Over the past decade or so, literally hundreds of new shared web hosting providers have launched operations, no doubt with the highest of expectations only to close shop for a myriad of reasons within their first couple of years online. If you’re an aspiring hosting entrepreneur, there are tried and tested methods and formulas for successfully running a shared web hosting business. This guide touches on those methods and formulas with a focus on what’s minimally necessary to sustain and grow your operations.
Planning is paramount when launching any business
Planning is nothing more than taking into account infrastructure requirements and other variables such as price, the demographic you plan to target, the competition, funding, plus you and your team’s business savvy and skills – which includes marketing, advertising, website design and functionality, customer service skills and time constraints.
In terms of infrastructure, hard choices need to be made which upstream provider to partner with, rather you’ll need remote power management and monitoring, whether you’ll pool bandwidth, offer metered or unmetered bandwidth, go with a reseller plan versus VPS or dedicated servers, offer live chat, phone support or simply a ticket system.
Starting with the basics for offering shared web hosting
How do you finalize which upstream hosting provider best matches your specific requirements and budget? Some of the more critical questions to address would be:
- Do they offer an upgrade path, such as from reseller accounts to VPS or dedicated servers, or possibly colocation? As your business grows, it’s important that the infrastructure of your upstream provider is in place and keeps pace.
- Do they offer live chat, phone and/or ticket support? Is their Level One support team able to adequately answer level one queries 24/7 or are simple questions repeatedly referred to Level Two staff during normal working hours? As you gain clients, you can’t afford to wait hours to resolve level one issues. Ask lots of questions upfront and review their knowledgebase.
- Do they have ample bandwidth and redundancy? If your upstream provider bogs down or crashes, their pain flows downstream to you. Will you be sitting on a 100Mbps or Gigabit port and how saturated is that backbone?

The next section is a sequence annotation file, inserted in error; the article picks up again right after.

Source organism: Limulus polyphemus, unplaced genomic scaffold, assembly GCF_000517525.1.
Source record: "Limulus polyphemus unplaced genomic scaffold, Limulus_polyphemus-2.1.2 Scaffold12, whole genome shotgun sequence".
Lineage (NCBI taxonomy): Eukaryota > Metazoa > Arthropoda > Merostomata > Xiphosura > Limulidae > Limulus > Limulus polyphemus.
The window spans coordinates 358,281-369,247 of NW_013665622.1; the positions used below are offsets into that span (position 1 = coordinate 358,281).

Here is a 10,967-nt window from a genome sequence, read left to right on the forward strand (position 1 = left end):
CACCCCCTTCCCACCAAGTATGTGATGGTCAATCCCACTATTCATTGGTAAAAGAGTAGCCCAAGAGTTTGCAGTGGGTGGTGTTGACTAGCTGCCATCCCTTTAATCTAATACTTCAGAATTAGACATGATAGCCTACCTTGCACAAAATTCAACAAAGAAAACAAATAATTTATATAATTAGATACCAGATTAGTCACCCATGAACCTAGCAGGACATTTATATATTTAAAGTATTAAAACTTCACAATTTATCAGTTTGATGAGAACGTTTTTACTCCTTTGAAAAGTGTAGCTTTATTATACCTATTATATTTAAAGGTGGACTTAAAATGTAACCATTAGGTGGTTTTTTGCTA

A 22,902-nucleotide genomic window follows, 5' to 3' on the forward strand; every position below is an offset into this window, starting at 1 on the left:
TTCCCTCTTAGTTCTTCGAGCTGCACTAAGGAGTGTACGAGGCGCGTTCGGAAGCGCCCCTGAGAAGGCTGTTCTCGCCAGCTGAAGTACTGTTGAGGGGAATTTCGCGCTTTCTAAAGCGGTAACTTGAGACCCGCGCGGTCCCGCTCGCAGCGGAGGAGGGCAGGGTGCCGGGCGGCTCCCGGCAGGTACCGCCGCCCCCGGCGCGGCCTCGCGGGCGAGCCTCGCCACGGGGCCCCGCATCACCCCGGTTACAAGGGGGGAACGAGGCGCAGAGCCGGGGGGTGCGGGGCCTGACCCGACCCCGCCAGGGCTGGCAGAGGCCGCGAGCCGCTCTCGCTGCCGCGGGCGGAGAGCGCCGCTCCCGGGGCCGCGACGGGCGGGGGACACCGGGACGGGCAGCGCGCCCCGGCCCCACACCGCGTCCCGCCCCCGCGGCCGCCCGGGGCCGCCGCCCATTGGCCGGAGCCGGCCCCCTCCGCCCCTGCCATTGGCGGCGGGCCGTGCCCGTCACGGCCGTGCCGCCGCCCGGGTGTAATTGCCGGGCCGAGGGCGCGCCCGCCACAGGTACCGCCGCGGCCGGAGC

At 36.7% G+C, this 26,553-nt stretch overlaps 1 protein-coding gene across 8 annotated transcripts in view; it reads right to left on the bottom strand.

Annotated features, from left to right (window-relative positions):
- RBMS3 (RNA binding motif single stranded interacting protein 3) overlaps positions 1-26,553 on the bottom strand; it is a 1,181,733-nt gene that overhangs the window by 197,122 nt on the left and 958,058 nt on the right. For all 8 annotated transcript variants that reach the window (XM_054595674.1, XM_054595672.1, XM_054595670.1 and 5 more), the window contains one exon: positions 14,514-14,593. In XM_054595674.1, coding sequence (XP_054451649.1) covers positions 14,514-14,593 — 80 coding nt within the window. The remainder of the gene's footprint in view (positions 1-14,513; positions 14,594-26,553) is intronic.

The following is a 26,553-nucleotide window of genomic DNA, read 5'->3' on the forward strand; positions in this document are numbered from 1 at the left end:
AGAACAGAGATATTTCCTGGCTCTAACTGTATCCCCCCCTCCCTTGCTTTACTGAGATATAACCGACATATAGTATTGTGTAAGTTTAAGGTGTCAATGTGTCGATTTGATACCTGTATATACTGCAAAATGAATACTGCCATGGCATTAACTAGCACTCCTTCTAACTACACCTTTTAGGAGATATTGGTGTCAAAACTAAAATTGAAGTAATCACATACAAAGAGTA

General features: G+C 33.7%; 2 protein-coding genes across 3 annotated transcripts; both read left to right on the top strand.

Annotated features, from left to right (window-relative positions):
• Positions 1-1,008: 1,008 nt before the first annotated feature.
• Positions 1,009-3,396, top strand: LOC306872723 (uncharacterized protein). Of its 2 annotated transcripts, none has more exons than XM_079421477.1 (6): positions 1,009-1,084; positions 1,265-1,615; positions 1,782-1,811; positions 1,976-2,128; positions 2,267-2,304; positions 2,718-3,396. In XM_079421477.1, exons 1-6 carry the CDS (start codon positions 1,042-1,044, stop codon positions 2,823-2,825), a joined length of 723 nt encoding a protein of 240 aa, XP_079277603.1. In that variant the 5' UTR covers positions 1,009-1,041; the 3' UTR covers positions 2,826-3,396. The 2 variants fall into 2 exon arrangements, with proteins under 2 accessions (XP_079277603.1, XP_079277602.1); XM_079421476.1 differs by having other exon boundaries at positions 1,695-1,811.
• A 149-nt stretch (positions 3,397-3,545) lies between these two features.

- Are they using their own DNS or a third party DNS such as CloudFlare? Some providers tout CloudFlare to combat DDoS attacks. At a bare minimum, ask what provisions they have in place to keep your services online.
Shared web hosting is certainly one of the few industries that can be started on a shoestring, but sustainability guidelines are no different than other industries, to wit, factor in having at least one year of operating expenses set aside to survive the launch of your new business. Countless firms have gone under because they erroneously anticipated relying on first year gross revenues to keep their operations afloat.
The know, like and trust factor
How do you persuade prospects to know, like and trust your new business? It starts with having a professionally written, well designed website that makes it easy to get from point “query” to point “purchase.” Unfortunately, you can have a superbly designed site and never make one sale because it’s never found on the search engines. With brick and mortar businesses, the manta is location, location, location. For newly launched shared web hosting businesses, the key is much the same, only online.
Your business needs to be seen as industry experts on forums like Web Hosting Talk, Hosting Discussion and WebmasterSun, plus be found on every web hosting directory. I like to compare this to fishing, in that the more hooks and the more appetizing the bait you put into the water, the greater your chances are of attracting and snaring a fish. In shared web hosting, this relates to providing a perception of value, which leads directly to sales. If you’re consistently helping newbies on the forums, and responding to or posting threads that set you up as a go-to source, sales and referrals will come. When everyone else is settling for satisfied clients, you should be striving for raving fans. This doesn’t mean giving away the world. Simply going an extra one percent in every contact you have with a prospect or client will set your business apart.
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